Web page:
WA's Rowley Shoals set to shine on world stage
2 November 2007
A major collaborative marine research project gets underway off the Kimberley coast next month.
Environment Minister David Templeman said a team of 12 scientists led by The Australian Institute of Marine Science (AIMS) in collaboration with the Department of Environment and Conservation (DEC) Western Australia and Charles Darwin University, Darwin would undertake a 17 day scientific survey of three atolls in the Rowley Shoals Marine Park including Mermaid Reef National Marine Nature Reserve, about 260 km west-north-west of Broome.
"These three atolls are arguably among the most pristine coral reef environments remaining on the planet and the importance of their successful conservation cannot be overstated," Mr Templeman said.
"It is expected that this survey will establish the Rowley Shoals as a global benchmark for coral reef conservation.
"The data generated by the survey will be directly relevant to the successful management of the Rowley Shoals Marine Park and the Commonwealth-managed Mermaid Reef National Marine Nature Reserve."
The Research will be the maiden scientific voyage of the RV Solander, the latest addition to the AIMS research fleet. This high tech, state of the art research vessel was built in Fremantle by WA company Tenix Defense Pty Ltd.
Mr Templeman said the survey would focus on the distribution and abundance of several key target species including sharks, hard and soft corals, trepang or bêche-de-mer, trochus, Tridacnid clams and algae.
"This is an opportunity to investigate how a virtually untouched coral reef environment works, which will help us manage other similar reefs in the region that are being impacted by human activities," Mr Templeman said.
"The teams will also be studying the extent of human impacts on the Rowley Shoals, including the effects of anchoring on corals. They will collect baseline data that over time will reveal whether our management strategies up there – for example, the recent declaration of sanctuary zones – are effectively conserving this priceless asset for WA."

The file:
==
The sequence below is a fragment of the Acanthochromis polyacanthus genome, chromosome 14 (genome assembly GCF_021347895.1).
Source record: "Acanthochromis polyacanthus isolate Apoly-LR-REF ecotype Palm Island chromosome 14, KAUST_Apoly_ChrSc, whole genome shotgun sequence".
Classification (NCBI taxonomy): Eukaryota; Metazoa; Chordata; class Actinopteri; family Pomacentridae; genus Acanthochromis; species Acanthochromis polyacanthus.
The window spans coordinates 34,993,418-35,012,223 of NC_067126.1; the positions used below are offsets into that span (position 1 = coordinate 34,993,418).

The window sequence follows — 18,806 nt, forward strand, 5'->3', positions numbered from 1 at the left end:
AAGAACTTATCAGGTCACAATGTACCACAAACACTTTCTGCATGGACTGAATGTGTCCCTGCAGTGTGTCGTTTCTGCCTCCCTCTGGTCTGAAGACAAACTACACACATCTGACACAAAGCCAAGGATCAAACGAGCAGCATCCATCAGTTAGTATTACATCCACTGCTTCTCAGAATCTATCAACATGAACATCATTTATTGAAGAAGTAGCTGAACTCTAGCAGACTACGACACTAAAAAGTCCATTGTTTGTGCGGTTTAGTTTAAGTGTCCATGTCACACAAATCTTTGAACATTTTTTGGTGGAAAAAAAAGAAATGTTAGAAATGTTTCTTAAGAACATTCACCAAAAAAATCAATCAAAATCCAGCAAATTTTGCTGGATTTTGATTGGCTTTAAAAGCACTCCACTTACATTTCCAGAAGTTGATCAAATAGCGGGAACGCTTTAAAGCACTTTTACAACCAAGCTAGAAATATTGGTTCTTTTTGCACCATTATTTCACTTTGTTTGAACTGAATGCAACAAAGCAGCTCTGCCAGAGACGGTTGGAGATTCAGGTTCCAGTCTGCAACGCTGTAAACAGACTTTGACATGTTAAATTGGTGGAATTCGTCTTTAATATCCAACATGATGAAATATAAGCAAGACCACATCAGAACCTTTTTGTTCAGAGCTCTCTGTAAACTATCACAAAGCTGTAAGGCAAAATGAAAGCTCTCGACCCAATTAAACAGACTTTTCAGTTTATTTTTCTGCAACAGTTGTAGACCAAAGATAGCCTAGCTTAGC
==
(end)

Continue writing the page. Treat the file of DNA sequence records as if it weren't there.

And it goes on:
The research will also initiate a new acoustic shark tagging project lead by AIMS, with $0,000 in funding from the Commonwealth Department of Environment and Water.
"The scientists will tag silvertip and grey reef sharks, species which are threatened by shark-finning fisheries elsewhere in the world. More information about how these sharks live will help us manage our local populations of sharks better.
"A sophisticated network of acoustic listening stations will be installed for the acoustic tags so data can be collected and stored throughout the following cyclone season.
"Scientists will return in April or May next year to recover the data."
One of the world's leading soft coral experts, AIMS Senior Research Scientist, Dr Katharina Fabricius, will conduct the first quantitative survey of the biodiversity of soft corals in Western Australia.
Other team members include Jamie Colquhoun (AIMS), Shannon Armstrong (Marine Science Program, DEC), Kylie Cook (AIMS), Dr Suzanne Long (Marine Science Program DEC), Dr John Huisman (DEC and WA Herbarium), Dr Iain Field (AIMS) and Warren White (AIMS).
Mr Templeman said the Department of Environment and Conservation had allocated $150,000 for scientific research at the Rowley Shoals Marine Park, while AIMS would contribute around $00,000 to the survey.
"There are 12 marine parks and reserves in WA and the State Government is committed to further improving Western Australia's world-class marine conservation reserve system," Mr Templeman said.
"The State Government also plans to establish new marine parks and reserves for the Walpole and Nornalup inlets, the Dampier Archipelago/Regnard area and around the south-west Capes over the next few months."
Jamie Colquhoun , AIMS Benthic Ecologist
Mobil: 0409 682 694
Wendy Ellery, AIMS Media Liaison
Phone: 07 4753 4409
Mobil: 0418 729 265